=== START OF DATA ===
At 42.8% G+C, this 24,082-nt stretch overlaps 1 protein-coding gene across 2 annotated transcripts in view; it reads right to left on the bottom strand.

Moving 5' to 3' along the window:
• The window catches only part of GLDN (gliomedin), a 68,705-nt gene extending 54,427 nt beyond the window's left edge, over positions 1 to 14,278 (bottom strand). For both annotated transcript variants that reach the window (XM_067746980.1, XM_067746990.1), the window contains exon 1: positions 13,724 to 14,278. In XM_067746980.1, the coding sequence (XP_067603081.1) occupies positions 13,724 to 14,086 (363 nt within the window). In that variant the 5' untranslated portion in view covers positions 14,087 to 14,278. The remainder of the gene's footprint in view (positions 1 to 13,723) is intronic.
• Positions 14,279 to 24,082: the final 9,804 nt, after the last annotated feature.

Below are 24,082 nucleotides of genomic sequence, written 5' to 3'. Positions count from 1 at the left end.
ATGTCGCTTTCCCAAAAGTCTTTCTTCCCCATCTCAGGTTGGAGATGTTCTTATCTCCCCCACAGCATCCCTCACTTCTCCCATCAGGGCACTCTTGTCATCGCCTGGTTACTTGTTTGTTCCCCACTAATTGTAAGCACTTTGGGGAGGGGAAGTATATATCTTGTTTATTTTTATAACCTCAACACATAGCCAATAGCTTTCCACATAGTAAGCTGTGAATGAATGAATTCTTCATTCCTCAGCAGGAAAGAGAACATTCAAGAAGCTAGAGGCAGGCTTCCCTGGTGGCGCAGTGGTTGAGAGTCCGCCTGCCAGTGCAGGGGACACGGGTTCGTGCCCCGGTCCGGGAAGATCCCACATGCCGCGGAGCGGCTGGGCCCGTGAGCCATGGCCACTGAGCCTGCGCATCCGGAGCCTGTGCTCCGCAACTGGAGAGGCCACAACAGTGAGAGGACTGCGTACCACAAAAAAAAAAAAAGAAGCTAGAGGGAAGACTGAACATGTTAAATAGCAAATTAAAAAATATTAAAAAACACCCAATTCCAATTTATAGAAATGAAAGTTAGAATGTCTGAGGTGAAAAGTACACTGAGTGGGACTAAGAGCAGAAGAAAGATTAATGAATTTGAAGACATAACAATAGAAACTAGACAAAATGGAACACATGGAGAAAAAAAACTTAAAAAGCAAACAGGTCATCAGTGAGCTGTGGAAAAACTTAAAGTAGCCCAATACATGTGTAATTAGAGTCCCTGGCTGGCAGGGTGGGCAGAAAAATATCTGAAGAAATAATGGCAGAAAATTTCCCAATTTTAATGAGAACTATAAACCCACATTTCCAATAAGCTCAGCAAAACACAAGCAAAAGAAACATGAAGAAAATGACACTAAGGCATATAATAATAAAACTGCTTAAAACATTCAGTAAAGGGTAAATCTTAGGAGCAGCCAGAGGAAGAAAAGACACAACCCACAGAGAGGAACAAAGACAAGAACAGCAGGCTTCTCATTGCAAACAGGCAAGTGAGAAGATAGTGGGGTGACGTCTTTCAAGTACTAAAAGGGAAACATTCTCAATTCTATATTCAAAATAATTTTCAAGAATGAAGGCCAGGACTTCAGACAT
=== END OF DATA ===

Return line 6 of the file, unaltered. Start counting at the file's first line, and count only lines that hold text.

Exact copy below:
ATGTCGCTTTCCCAAAAGTCTTTCTTCCCCATCTCAGGTTGGAGATGTTCTTATCTCCCCCACAGCATCCCTCACTTCTCCCATCAGGGCACTCTTGTCATCGCCTGGTTACTTGTTTGTTCCCCACTAATTGTAAGCACTTTGGGGAGGGGAAGTATATATCTTGTTTATTTTTATAACCTCAACACATAGCCAATAGCTTTCCACATAGTAAGCTGTGAATGAATGAATTCTTCATTCCTCAGCAGGAAAGAGAACATTCAAGAAGCTAGAGGCAGGCTTCCCTGGTGGCGCAGTGGTTGAGAGTCCGCCTGCCAGTGCAGGGGACACGGGTTCGTGCCCCGGTCCGGGAAGATCCCACATGCCGCGGAGCGGCTGGGCCCGTGAGCCATGGCCACTGAGCCTGCGCATCCGGAGCCTGTGCTCCGCAACTGGAGAGGCCACAACAGTGAGAGGACTGCGTACCACAAAAAAAAAAAAAGAAGCTAGAGGGAAGACTGAACATGTTAAATAGCAAATTAAAAAATATTAAAAAACACCCAATTCCAATTTATAGAAATGAAAGTTAGAATGTCTGAGGTGAAAAGTACACTGAGTGGGACTAAGAGCAGAAGAAAGATTAATGAATTTGAAGACATAACAATAGAAACTAGACAAAATGGAACACATGGAGAAAAAAAACTTAAAAAGCAAACAGGTCATCAGTGAGCTGTGGAAAAACTTAAAGTAGCCCAATACATGTGTAATTAGAGTCCCTGGCTGGCAGGGTGGGCAGAAAAATATCTGAAGAAATAATGGCAGAAAATTTCCCAATTTTAATGAGAACTATAAACCCACATTTCCAATAAGCTCAGCAAAACACAAGCAAAAGAAACATGAAGAAAATGACACTAAGGCATATAATAATAAAACTGCTTAAAACATTCAGTAAAGGGTAAATCTTAGGAGCAGCCAGAGGAAGAAAAGACACAACCCACAGAGAGGAACAAAGACAAGAACAGCAGGCTTCTCATTGCAAACAGGCAAGTGAGAAGATAGTGGGGTGACGTCTTTCAAGTACTAAAAGGGAAACATTCTCAATTCTATATTCAAAATAATTTTCAAGAATGAAGGCCAGGACTTCAGACAT